The SpyEye Trojan has evolved yet again, as the latest version can intercept Short Message Service texts from compromised Android smartphones.
Dubbed "Spitmo," the new variant is currently being distributed from compromised Spanish banking Websites and targets Android devices.This is the first SpyEye variant for Android. Previous versions targeted mobile devices running Nokia's Symbian and Research in Motion's BlackBerry OS.
Users on the compromised Websites are prompted to download and install the malicious app onto their Android device via the mobile browser. After the app is installed, the victims call a telephone number to receive an "activation code,It's a cumbersome process to compromise the user, but once installed and activated, the app can then intercept all SMS texts sent to and from the device. The messages are forwarded to command-and-control servers operated by the malware gang.
Ironically, the user is told the app is supposed to protect text messages from being intercepted and is required before accessing the bank's online services from mobile devices.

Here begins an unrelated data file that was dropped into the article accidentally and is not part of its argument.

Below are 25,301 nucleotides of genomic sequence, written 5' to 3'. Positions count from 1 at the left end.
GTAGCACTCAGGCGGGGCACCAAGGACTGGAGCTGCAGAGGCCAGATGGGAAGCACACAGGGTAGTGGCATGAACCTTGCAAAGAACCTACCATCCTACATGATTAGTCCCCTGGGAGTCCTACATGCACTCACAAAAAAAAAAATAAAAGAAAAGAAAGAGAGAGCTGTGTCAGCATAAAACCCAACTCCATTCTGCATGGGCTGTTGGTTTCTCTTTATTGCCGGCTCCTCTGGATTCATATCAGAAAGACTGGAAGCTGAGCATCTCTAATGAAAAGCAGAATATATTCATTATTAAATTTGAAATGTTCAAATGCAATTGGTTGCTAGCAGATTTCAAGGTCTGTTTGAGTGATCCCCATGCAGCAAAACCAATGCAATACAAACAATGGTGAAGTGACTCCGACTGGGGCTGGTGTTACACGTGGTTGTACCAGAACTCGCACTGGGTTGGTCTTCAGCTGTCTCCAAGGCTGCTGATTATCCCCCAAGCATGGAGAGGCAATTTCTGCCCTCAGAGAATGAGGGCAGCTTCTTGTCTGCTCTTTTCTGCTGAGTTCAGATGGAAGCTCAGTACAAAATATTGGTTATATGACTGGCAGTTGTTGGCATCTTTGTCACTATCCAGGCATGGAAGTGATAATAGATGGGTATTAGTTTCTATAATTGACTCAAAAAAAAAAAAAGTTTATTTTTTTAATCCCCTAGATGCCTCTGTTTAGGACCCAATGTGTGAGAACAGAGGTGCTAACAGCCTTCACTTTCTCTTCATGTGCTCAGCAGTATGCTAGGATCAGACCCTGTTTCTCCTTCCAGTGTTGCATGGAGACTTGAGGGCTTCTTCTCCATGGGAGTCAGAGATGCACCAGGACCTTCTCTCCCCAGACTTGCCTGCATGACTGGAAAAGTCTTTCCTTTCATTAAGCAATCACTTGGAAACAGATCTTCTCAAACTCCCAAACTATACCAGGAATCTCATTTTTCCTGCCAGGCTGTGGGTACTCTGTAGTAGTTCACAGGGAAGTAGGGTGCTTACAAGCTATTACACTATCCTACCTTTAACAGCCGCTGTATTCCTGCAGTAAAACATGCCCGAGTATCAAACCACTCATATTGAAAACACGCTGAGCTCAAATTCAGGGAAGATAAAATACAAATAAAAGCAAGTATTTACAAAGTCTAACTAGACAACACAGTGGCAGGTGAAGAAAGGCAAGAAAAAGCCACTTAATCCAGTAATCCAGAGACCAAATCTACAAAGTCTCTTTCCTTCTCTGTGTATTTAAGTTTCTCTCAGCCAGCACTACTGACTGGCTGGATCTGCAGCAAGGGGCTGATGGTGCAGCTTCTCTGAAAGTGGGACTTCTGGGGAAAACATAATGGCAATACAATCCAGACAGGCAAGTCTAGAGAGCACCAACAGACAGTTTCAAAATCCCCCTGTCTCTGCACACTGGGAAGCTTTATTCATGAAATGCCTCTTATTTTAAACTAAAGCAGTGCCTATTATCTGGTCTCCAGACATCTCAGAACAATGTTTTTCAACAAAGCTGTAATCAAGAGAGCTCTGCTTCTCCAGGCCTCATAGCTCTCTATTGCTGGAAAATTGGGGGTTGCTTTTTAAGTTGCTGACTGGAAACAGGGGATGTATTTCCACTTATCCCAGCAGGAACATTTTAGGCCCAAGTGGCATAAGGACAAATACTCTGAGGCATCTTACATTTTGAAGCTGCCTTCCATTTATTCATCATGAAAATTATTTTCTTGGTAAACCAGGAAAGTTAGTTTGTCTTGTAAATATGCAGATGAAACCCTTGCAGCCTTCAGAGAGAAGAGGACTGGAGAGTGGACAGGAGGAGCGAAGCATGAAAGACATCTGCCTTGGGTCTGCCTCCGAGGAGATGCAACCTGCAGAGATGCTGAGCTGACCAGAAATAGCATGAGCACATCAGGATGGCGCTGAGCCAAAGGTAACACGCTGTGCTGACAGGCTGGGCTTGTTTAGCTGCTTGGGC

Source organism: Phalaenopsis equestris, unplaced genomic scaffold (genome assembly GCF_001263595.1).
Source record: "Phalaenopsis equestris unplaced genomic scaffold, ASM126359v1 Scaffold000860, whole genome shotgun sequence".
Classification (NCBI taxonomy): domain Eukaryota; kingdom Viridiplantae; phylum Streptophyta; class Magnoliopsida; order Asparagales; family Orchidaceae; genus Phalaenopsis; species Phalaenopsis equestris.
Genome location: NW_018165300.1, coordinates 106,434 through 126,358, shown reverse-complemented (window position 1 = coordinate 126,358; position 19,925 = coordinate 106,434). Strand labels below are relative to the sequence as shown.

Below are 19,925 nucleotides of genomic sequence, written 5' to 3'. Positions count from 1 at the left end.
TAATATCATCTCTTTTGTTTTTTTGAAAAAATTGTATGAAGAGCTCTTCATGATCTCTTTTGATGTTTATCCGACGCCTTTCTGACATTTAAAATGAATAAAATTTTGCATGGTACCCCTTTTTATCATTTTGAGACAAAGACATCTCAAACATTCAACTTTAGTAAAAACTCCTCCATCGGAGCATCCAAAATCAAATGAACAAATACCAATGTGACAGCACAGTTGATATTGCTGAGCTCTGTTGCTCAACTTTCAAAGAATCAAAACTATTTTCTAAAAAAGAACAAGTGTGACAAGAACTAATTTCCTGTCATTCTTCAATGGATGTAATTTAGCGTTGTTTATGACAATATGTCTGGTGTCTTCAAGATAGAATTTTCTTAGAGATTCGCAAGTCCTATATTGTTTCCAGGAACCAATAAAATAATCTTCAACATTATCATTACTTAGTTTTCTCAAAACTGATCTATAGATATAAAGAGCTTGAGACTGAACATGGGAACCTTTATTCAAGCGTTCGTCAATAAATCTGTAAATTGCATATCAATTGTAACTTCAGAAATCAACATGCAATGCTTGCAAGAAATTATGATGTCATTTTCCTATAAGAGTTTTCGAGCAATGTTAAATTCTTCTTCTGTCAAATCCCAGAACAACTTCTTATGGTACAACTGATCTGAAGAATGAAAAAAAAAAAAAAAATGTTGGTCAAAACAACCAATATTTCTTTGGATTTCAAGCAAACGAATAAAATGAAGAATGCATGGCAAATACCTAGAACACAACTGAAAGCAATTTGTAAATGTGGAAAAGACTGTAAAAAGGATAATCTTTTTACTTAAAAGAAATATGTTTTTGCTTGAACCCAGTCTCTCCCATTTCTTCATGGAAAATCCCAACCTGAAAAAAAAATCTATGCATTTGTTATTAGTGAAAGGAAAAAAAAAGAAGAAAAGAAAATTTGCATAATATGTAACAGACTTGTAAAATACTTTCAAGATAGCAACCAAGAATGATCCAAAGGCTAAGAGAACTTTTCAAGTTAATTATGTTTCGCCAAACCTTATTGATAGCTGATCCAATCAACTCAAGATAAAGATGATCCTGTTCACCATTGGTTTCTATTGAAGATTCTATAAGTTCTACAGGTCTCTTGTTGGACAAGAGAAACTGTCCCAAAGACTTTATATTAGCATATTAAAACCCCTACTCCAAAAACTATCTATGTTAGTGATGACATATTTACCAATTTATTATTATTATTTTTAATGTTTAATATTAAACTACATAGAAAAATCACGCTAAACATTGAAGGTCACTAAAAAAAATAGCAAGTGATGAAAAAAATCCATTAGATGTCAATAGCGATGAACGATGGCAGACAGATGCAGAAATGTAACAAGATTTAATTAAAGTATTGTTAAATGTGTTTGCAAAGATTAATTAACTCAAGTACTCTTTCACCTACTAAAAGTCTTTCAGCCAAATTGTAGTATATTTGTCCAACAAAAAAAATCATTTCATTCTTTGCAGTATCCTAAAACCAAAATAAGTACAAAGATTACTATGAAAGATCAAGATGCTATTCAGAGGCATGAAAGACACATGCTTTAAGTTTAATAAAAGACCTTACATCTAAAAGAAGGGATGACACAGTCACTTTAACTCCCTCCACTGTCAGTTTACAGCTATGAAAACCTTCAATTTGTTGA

SpyEye is a highly sophisticated malware family that can compromise user accounts and steal personal information
Dangerous hacks come in small packages. Or they will, perhaps, when an app called Anti, or Android Network Toolkit, hits the Android market next week. The program, which Israeli security firm Zimperium revealed at the Defcon hacker conference in Las Vegas Friday and plans to make available to Android users in coming days, is designed for penetration testing–in theory, searching out and demonstrating vulnerabilities in computer systems so that they can be patched. Anti aims to bring all the hacking tools available to penetration testers on PCs to smartphones, with an automated interface intended to make sniffing local networks and owning remote servers as simple as pushing a few buttons. “We wanted to create a penetration testing tool for the masses, says Itzhak “Zuk” Avraham, founder of Tel-Aviv-based Zimperium. “It’s about being able to do what advanced hackers do with a really good implementation. In your pocket.”